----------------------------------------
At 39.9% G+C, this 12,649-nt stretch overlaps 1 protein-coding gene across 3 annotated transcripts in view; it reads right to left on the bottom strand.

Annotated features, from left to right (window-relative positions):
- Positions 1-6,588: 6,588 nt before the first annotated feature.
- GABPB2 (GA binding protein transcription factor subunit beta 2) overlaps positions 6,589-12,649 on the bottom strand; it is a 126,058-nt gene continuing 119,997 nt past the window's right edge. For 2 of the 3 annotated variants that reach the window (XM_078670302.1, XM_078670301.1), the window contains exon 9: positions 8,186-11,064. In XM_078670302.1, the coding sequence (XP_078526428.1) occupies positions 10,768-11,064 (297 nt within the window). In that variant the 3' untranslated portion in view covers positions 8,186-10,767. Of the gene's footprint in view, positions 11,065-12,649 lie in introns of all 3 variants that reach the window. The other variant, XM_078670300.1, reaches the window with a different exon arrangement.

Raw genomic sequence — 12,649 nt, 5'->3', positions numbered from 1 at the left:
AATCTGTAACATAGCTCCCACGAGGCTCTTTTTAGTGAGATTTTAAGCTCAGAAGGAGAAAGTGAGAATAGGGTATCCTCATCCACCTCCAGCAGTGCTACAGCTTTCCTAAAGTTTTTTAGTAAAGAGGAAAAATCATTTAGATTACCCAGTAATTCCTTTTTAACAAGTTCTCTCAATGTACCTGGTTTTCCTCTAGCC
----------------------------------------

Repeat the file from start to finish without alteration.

At 39.9% G+C, this 12,649-nt stretch overlaps 1 protein-coding gene across 3 annotated transcripts in view; it reads right to left on the bottom strand.

Annotated features, from left to right (window-relative positions):
- Positions 1-6,588: 6,588 nt before the first annotated feature.
- GABPB2 (GA binding protein transcription factor subunit beta 2) overlaps positions 6,589-12,649 on the bottom strand; it is a 126,058-nt gene continuing 119,997 nt past the window's right edge. For 2 of the 3 annotated variants that reach the window (XM_078670302.1, XM_078670301.1), the window contains exon 9: positions 8,186-11,064. In XM_078670302.1, the coding sequence (XP_078526428.1) occupies positions 10,768-11,064 (297 nt within the window). In that variant the 3' untranslated portion in view covers positions 8,186-10,767. Of the gene's footprint in view, positions 11,065-12,649 lie in introns of all 3 variants that reach the window. The other variant, XM_078670300.1, reaches the window with a different exon arrangement.

Raw genomic sequence — 12,649 nt, 5'->3', positions numbered from 1 at the left:
AATCTGTAACATAGCTCCCACGAGGCTCTTTTTAGTGAGATTTTAAGCTCAGAAGGAGAAAGTGAGAATAGGGTATCCTCATCCACCTCCAGCAGTGCTACAGCTTTCCTAAAGTTTTTTAGTAAAGAGGAAAAATCATTTAGATTACCCAGTAATTCCTTTTTAACAAGTTCTCTCAATGTACCTGGTTTTCCTCTAGCC